Author Archives: Sonya Warwick
Giving back comes in so many forms. Whether one gives monetarily, or gives in terms of hours served, it all adds up cumulatively to make a difference for non-profits and the people they serve. And at Roadrunner Food Bank it is no different. Last year, about 12,000 people took the time to come and volunteer here at the Food Bank at least once. Many come three or four times a week, donating tens of thousands of hours of service over the course of a year to make our mission a reality for hungry people across the state who count on the Food Bank for meals for their families. One group that we don’t talk about enough is our corporate volunteers.
For the second year in a row, New Mexico ranks #1 for childhood hunger. The 2014 release of Map the Meal Gap shows the childhood hunger rate in New Mexico is 29.2% with one in three children growing up hungry. The report shows that more than 150,000 New Mexico children are at risk of hunger. Melody Wattenbarger, president and CEO of Roadrunner Food Bank said, “This should be a wakeup call for everyone in our state. Until we make sure that our children aren’t going to school hungry, we won’t be able to solve any of the other problems we have. If you look at indicators like our children’s abysmal test scores, health, graduation rates and future wages, childhood hunger underpins them all. Agencies like ours can’t address this issue alone. It’s a statewide problem. It needs a statewide response.” Over the past four years, Roadrunner Food Bank’s national organization, Feeding America, has released the annual study to measure hunger and the gap of meals by state and county. New Mexico is fourth in overall hunger among states, tied with Alabama and North Carolina. 18.6% of people in New Mexico are at risk of experiencing hunger in New Mexico overall. Nationwide, the hunger rate is 15.9%. The annual Map the Meal Gap report also estimates the meal gap by state and county and the food budget shortfall for low-income households. In 2014, the report showed New Mexico’s meal gap is 67,795,200 translating into a food budget shortfall of $175,675,500. The average cost per meal in New Mexico is $2.59 according to the report. The top five New Mexico counties with the highest rates of hunger overall and for children are below. Luna County ranked as the hungriest county in New Mexico for both children and the overall population: Children Luna – 39.7% Taos – 32.6% Cibola – 32.4% McKinley – 32.2% Overall Population Luna – 22.9% McKinley – 22.2% Cibola – 18.3% Sierra – 18% Roosevelt and San Juan – 17.7% To Map the Meal Gap in any New Mexico County, visit www.feedingamerica.org/mapthegap.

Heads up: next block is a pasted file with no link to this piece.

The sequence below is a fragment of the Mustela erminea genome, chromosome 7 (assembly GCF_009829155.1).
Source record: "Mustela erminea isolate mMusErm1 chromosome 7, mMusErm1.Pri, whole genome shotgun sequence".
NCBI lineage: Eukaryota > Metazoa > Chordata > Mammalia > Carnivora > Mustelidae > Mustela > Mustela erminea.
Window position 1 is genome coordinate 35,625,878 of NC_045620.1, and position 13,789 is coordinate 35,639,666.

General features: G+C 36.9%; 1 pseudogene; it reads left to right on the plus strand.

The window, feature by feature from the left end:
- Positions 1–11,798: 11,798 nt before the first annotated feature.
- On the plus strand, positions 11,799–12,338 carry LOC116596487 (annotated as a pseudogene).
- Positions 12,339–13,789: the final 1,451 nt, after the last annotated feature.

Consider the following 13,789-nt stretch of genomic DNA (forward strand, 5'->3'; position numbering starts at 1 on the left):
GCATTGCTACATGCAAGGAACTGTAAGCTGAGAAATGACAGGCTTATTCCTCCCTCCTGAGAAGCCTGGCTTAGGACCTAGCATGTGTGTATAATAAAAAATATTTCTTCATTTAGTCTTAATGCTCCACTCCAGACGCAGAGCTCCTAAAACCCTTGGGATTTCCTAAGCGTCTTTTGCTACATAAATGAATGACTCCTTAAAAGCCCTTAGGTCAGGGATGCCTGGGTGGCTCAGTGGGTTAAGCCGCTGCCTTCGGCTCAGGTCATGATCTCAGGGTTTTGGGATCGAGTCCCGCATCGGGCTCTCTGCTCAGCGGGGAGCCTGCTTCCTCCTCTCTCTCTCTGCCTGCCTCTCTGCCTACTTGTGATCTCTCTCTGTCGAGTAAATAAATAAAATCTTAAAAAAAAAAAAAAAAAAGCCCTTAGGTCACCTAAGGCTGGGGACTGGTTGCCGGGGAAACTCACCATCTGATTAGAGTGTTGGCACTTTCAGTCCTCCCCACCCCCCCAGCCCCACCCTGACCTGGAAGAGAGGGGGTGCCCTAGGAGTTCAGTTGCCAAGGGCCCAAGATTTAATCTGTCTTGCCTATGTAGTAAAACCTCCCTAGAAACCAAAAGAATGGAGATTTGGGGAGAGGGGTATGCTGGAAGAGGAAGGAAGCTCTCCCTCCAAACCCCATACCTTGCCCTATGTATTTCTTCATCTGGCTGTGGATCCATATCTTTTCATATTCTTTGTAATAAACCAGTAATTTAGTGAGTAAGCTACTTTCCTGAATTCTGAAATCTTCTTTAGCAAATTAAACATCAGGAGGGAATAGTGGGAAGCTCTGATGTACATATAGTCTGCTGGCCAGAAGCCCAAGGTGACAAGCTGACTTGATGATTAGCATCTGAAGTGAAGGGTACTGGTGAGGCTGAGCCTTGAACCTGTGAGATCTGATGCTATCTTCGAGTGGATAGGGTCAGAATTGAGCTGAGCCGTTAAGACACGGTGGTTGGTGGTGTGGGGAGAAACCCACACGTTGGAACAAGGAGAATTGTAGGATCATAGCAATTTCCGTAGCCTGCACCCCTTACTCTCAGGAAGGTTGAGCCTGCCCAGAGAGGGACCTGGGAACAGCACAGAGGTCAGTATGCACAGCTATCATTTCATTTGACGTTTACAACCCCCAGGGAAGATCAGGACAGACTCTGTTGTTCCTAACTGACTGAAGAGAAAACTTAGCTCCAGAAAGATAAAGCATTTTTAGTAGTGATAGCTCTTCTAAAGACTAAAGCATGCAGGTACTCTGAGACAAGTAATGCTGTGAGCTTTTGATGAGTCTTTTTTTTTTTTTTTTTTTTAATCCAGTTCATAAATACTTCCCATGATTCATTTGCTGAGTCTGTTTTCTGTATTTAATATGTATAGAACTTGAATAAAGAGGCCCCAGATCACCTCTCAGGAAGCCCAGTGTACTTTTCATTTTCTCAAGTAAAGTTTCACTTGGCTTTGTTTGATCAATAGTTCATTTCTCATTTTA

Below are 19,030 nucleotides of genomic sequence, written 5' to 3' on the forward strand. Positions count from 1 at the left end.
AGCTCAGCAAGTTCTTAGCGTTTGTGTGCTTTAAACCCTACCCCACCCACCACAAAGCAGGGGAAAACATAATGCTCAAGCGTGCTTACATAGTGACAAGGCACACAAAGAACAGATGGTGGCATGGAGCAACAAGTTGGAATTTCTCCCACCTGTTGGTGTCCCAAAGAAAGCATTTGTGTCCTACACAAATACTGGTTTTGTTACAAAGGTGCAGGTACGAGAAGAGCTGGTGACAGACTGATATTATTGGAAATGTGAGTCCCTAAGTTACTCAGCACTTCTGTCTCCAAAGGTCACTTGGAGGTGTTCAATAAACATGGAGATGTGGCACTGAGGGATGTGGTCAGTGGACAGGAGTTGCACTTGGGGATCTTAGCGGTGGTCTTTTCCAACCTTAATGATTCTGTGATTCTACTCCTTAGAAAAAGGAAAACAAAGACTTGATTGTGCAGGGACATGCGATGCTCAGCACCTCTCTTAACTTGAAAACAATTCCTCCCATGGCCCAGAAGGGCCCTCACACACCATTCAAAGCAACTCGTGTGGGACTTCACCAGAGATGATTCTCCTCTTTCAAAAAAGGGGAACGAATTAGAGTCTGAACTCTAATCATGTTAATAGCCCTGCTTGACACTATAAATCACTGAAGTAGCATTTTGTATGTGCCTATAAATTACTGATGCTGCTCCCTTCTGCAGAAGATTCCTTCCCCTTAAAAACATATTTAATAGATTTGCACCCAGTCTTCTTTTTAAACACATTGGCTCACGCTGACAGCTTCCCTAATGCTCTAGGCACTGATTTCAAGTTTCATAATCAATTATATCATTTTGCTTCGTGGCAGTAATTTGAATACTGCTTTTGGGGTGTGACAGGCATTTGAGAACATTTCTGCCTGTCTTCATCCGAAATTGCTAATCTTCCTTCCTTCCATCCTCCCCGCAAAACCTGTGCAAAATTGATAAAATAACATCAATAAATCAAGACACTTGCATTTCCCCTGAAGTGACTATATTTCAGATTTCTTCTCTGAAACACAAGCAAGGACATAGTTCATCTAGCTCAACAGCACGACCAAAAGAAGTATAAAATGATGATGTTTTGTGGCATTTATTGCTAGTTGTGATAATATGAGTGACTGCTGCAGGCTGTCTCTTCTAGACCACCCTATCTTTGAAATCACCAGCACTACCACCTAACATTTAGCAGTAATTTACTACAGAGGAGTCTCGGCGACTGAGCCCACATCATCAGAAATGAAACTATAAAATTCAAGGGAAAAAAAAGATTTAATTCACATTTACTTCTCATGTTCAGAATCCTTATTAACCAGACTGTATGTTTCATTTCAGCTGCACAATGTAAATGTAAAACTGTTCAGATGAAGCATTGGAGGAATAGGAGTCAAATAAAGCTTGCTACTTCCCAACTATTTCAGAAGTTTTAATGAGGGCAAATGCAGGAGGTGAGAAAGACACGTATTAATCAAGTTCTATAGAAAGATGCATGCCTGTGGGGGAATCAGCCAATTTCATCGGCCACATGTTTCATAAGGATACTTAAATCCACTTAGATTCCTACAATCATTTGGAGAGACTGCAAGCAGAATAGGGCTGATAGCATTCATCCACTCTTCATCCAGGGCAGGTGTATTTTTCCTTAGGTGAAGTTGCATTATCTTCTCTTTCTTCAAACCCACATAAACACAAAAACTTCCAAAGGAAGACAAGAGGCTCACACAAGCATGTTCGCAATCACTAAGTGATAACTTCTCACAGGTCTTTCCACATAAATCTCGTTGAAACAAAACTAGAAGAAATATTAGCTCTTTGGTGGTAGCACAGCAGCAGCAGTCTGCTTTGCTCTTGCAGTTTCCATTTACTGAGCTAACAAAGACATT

Mark May 6 on your calendar! As a way to commemorate 100 years of community foundations and to celebrate giving, hundreds of non-profits are joining together encouraging our New Mexico community to give a gift on the same day…May 6. To make this day a success, we need your help. Please give and help spread the about giving to your networks on social media, email, your website, or texting 10 friends to join you in this special day of giving. Every invitation you make helps spread the word and encourages philanthropy in our community.
Earlier this month, the USDA announced it will provide additional support to hunger relief organizations by purchasing up to $126.4 million worth of produce to be distributed through The Emergency Food Assistance Program (TEFAP) across the United States. The food is supplied to states for distribution through food banks and their network of partner agencies. With the expected influx of produce, USDA Regional Administrator William Ludwig felt it was important to visit states experiencing elevated hunger. Ludwig visited Roadrunner Food Bank on Monday, January 13th. Ludwig oversees 15 federal nutrition assistance programs in Arkansas, Louisiana, New Mexico, Oklahoma and Texas.
Thanksgiving brings thoughts of turkey, ham, mashed potatoes and pumpkin pie. But for seniors and other hungry people in our state, having ANY food to eat is a blessing. In fact, when our food referral phone line rings off the hook this time of year, it is from callers around the community and state asking for help with regular grocery items from people completely out of food. They are grateful for any help and take whatever food we and our network of agencies are able to provide to them. This year, with some additional funding from the Walmart Foundation, many of our most vulnerable seniors will have access to food programs from Roadrunner Food Bank. The Walmart Foundation provided additional funding this year to increase the number of Senior Helpings sites and senior specific Mobile Food Pantries based in southwestern New Mexico to help low-income seniors.